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Article
Publication date: 1 March 1982

P.J. Barnes and T. Galliard

The term rancid is used to describe either objectionable odours or tastes in many food products. In this article P.J. Barnes PhD and T. Galliard DSc, FRSC, FIFST outline the…

Abstract

The term rancid is used to describe either objectionable odours or tastes in many food products. In this article P.J. Barnes PhD and T. Galliard DSc, FRSC, FIFST outline the causes, methods of measurement and ways of preventing rancidity in foods.

Details

Nutrition & Food Science, vol. 82 no. 3
Type: Research Article
ISSN: 0034-6659

Article
Publication date: 1 April 1982

P.J. Barnes

Since the 1940s when cars and tractors began to replace horses in transport and agriculture, the acreage of oats grown in the UK has decreased dramatically. But recently oats have…

Abstract

Since the 1940s when cars and tractors began to replace horses in transport and agriculture, the acreage of oats grown in the UK has decreased dramatically. But recently oats have been receiving renewed attention from food scientists and nutritionists

Details

Nutrition & Food Science, vol. 82 no. 4
Type: Research Article
ISSN: 0034-6659

Article
Publication date: 12 February 2018

Savita Rani, Rakhi Singh, Rachna Sehrawat, Barjinder Pal Kaur and Ashutosh Upadhyay

Pearl millet (Pennisetum glaucum) is a rich source of nutrients as compared to the major cultivated cereal crops. However, major factors which limit its utilization are the…

1175

Abstract

Purpose

Pearl millet (Pennisetum glaucum) is a rich source of nutrients as compared to the major cultivated cereal crops. However, major factors which limit its utilization are the presence of anti-nutritional factors (phytate, tannins and polyphenols) which lower availability of minerals and poor keeping quality because of higher lipase activity. Therefore, this paper aims to focus on the impact of different processing methods on the nutrient composition and anti-nutritional components of pearl millet.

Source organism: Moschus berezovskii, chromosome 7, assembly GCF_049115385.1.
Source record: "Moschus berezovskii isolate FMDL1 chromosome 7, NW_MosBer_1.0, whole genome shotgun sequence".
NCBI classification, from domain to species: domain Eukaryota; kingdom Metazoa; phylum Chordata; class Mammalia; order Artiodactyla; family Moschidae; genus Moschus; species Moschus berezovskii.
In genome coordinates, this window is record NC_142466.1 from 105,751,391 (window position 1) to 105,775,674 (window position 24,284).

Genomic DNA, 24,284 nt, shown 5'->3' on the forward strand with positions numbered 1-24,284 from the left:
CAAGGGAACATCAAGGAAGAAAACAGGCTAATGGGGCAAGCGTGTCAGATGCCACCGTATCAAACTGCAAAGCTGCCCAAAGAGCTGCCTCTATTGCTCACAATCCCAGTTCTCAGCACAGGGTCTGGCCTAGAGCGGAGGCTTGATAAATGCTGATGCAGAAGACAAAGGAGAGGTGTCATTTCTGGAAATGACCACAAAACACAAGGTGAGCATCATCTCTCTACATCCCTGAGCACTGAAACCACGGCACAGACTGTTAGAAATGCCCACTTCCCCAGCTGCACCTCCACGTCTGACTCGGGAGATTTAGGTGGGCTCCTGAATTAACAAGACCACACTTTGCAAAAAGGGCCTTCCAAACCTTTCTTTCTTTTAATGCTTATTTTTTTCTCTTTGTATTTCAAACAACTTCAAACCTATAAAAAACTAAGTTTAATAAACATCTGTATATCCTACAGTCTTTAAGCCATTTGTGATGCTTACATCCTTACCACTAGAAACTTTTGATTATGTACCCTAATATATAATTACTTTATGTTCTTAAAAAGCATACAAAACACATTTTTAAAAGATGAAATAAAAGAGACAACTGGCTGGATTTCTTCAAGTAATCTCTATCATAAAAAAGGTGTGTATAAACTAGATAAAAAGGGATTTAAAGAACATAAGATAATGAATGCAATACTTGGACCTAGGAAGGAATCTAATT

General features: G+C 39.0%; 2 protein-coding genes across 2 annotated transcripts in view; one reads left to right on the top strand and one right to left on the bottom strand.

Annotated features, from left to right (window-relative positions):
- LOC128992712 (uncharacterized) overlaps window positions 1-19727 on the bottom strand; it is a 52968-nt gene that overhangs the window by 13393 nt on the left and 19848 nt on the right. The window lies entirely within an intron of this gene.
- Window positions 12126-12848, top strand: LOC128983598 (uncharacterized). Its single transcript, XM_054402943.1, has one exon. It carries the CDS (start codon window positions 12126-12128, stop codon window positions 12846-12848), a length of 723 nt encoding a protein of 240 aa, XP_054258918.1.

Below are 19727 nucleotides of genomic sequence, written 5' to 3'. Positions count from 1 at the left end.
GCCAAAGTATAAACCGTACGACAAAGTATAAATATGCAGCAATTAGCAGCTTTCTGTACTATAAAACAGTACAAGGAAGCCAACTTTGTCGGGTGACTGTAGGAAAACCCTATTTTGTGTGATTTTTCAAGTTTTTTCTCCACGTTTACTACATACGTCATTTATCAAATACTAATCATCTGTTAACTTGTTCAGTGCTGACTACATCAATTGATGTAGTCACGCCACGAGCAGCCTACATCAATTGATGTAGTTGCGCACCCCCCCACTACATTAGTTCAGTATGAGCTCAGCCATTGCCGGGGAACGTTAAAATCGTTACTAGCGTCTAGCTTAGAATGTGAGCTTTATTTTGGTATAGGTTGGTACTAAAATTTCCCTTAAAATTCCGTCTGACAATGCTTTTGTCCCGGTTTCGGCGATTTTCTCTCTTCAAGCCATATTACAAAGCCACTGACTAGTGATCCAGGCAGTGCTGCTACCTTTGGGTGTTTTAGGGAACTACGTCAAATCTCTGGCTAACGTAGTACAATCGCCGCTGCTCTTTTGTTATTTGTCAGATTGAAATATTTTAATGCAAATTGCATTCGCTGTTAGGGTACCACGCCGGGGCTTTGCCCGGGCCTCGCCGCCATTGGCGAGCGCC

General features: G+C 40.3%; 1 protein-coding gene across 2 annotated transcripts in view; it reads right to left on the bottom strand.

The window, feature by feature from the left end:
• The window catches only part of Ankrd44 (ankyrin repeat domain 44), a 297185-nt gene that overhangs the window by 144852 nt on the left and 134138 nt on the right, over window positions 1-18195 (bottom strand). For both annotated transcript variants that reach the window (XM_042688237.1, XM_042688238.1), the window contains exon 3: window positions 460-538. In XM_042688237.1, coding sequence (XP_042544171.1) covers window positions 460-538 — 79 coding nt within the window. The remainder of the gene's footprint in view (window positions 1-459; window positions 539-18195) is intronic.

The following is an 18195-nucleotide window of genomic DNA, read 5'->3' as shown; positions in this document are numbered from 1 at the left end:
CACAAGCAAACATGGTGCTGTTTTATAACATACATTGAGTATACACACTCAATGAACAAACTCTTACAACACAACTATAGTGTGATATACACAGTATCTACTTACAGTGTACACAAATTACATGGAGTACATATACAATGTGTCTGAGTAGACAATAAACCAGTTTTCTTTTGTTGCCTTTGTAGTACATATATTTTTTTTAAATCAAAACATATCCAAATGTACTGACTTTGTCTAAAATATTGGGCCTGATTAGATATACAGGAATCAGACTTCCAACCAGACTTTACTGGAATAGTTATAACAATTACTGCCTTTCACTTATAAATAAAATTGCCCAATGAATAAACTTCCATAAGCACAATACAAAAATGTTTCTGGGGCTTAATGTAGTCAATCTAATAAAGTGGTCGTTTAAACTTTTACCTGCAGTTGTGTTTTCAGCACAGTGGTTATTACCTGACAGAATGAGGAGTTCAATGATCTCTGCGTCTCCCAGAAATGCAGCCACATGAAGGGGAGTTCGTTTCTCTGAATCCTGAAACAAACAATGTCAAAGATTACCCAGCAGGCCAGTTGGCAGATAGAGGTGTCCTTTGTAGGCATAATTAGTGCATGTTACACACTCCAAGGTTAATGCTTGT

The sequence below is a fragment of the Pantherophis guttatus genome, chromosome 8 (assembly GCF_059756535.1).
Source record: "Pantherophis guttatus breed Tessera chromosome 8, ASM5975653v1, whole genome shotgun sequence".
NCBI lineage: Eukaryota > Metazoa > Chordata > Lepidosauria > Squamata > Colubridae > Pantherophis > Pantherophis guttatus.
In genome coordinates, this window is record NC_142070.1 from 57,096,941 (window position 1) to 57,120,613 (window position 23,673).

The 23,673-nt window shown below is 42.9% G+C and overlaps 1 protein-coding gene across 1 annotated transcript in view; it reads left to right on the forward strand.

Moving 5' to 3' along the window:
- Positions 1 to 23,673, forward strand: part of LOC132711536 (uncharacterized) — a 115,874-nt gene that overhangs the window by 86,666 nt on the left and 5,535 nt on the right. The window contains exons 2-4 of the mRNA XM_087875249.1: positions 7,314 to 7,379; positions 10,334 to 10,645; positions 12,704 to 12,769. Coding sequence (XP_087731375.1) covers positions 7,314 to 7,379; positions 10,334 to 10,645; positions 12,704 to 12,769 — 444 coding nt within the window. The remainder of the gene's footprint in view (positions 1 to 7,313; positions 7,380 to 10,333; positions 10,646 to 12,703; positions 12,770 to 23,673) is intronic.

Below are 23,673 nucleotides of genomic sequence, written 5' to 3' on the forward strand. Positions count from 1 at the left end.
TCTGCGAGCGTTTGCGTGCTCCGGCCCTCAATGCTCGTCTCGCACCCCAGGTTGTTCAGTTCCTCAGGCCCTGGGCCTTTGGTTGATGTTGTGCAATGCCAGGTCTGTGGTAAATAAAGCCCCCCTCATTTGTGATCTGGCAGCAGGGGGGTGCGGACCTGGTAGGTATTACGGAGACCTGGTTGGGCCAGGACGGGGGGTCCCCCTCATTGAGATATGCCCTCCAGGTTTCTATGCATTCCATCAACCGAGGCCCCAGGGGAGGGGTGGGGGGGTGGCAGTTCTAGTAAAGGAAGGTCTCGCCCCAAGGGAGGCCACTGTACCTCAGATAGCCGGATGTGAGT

Design/methodology/approach

This is a literature review study from 1983 to 2017, focusing on studies related to pearl millet processing and their effectiveness in the enrichment of nutritional value through reduction of anti-nutritional compounds.

Findings

From the literature reviewed, pearl millet processing through various methods including milling, malting, fermentation, blanching and acid as well as heat treatments were found to be effective in achieving the higher mineral digestibility, retardation of off flavor, bitterness as well as rancidity problems found during storage of flour.

Originality/value

Through this review paper, possible processing methods and their impact on the nutrient and anti-nutrient profile of pearl millet are discussed after detailed studied of literature from journal articles and thesis.

Details

Nutrition & Food Science, vol. 48 no. 1
Type: Research Article
ISSN: 0034-6659

Keywords

Article
Publication date: 28 April 2021

Hasmadi Bin Mamat, Yeoh Wan Chen, Mansoor Abdul Hamid, Jahurul Md Haque Akanda, Arif Kamisan Pusiran and Mohamad Khairi Zainol

This study aims to investigate the effects of incorporating seaweed composite flour on soft roll dough rheological characteristics and quality.

Abstract

Purpose

This study aims to investigate the effects of incorporating seaweed composite flour on soft roll dough rheological characteristics and quality.

Design/methodology/approach

In this study, wheat flour was substituted with seaweed powder obtained from red seaweed (Kappaphycus alvarezii) at varying proportions (100:0; 99:1; 98:2; 97:3; 96:4; 95:5, 94:6, 93:7 and 92:8) and applied in soft roll production. The effects of seaweed composite flour were evaluated in terms of rheological characteristics, proximate composition and physical properties. The sensory characteristics of the soft rolls was evaluated by 40 untrained panellists by using a hedonic scale.

Findings

Farinograph analysis of the soft roll doughs showed that the incorporation of seaweed powder promoted an increase in water absorption, development time and mixing tolerance index, whereas it decreased stability time. Analysis of the proximate composition of the soft rolls showed that protein and carbohydrate contents decreased, but moisture, ash and crude fibre contents substantially increased. Dietary fibre increased with the increase in the proportion of seaweed powder added. The specific volume, bulk density and firmness of the soft rolls ranged from 3.01 to 5.48 cm3/g, 0.18 to 0.33 g/cm3 and 1.86 to 20.63 N, respectively. Sensory evaluation results showed that the mean score of sensory attributes decreased as the proportion of seaweed powder added was increased in the formulations. With regard to the overall acceptability, the panellists preferred the soft rolls with the least amount of seaweed powder added. The results of hedonic tests revealed that the panellists' acceptance decreased as higher amounts seaweed powder were added in the formulations.